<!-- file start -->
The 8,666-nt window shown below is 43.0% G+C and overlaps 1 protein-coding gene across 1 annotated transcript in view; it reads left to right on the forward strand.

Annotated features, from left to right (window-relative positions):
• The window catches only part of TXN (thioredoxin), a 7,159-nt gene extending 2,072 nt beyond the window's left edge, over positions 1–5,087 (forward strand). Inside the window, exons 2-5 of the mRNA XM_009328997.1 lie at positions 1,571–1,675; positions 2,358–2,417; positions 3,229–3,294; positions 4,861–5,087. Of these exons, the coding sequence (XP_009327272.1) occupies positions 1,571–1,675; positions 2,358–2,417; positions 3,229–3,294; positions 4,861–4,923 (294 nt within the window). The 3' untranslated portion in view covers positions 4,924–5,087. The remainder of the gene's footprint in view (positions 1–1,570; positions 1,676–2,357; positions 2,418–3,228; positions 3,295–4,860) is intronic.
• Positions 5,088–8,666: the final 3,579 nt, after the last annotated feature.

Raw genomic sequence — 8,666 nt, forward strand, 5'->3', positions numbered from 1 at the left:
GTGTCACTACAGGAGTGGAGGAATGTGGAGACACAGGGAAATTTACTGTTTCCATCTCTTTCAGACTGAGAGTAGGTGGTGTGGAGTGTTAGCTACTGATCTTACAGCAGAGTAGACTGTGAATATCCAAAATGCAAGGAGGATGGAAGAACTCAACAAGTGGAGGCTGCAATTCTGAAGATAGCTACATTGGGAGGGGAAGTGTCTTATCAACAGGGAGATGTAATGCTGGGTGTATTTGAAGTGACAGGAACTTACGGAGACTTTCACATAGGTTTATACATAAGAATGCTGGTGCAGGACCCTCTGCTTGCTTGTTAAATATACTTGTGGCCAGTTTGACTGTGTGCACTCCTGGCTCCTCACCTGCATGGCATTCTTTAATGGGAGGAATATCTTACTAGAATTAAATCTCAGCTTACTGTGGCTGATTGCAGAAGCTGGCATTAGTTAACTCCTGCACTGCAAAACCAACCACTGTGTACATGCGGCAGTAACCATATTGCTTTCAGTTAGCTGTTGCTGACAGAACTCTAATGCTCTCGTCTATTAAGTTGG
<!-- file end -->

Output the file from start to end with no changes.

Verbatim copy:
The 8,666-nt window shown below is 43.0% G+C and overlaps 1 protein-coding gene across 1 annotated transcript in view; it reads left to right on the forward strand.

Annotated features, from left to right (window-relative positions):
• The window catches only part of TXN (thioredoxin), a 7,159-nt gene extending 2,072 nt beyond the window's left edge, over positions 1–5,087 (forward strand). Inside the window, exons 2-5 of the mRNA XM_009328997.1 lie at positions 1,571–1,675; positions 2,358–2,417; positions 3,229–3,294; positions 4,861–5,087. Of these exons, the coding sequence (XP_009327272.1) occupies positions 1,571–1,675; positions 2,358–2,417; positions 3,229–3,294; positions 4,861–4,923 (294 nt within the window). The 3' untranslated portion in view covers positions 4,924–5,087. The remainder of the gene's footprint in view (positions 1–1,570; positions 1,676–2,357; positions 2,418–3,228; positions 3,295–4,860) is intronic.
• Positions 5,088–8,666: the final 3,579 nt, after the last annotated feature.

Raw genomic sequence — 8,666 nt, forward strand, 5'->3', positions numbered from 1 at the left:
GTGTCACTACAGGAGTGGAGGAATGTGGAGACACAGGGAAATTTACTGTTTCCATCTCTTTCAGACTGAGAGTAGGTGGTGTGGAGTGTTAGCTACTGATCTTACAGCAGAGTAGACTGTGAATATCCAAAATGCAAGGAGGATGGAAGAACTCAACAAGTGGAGGCTGCAATTCTGAAGATAGCTACATTGGGAGGGGAAGTGTCTTATCAACAGGGAGATGTAATGCTGGGTGTATTTGAAGTGACAGGAACTTACGGAGACTTTCACATAGGTTTATACATAAGAATGCTGGTGCAGGACCCTCTGCTTGCTTGTTAAATATACTTGTGGCCAGTTTGACTGTGTGCACTCCTGGCTCCTCACCTGCATGGCATTCTTTAATGGGAGGAATATCTTACTAGAATTAAATCTCAGCTTACTGTGGCTGATTGCAGAAGCTGGCATTAGTTAACTCCTGCACTGCAAAACCAACCACTGTGTACATGCGGCAGTAACCATATTGCTTTCAGTTAGCTGTTGCTGACAGAACTCTAATGCTCTCGTCTATTAAGTTGG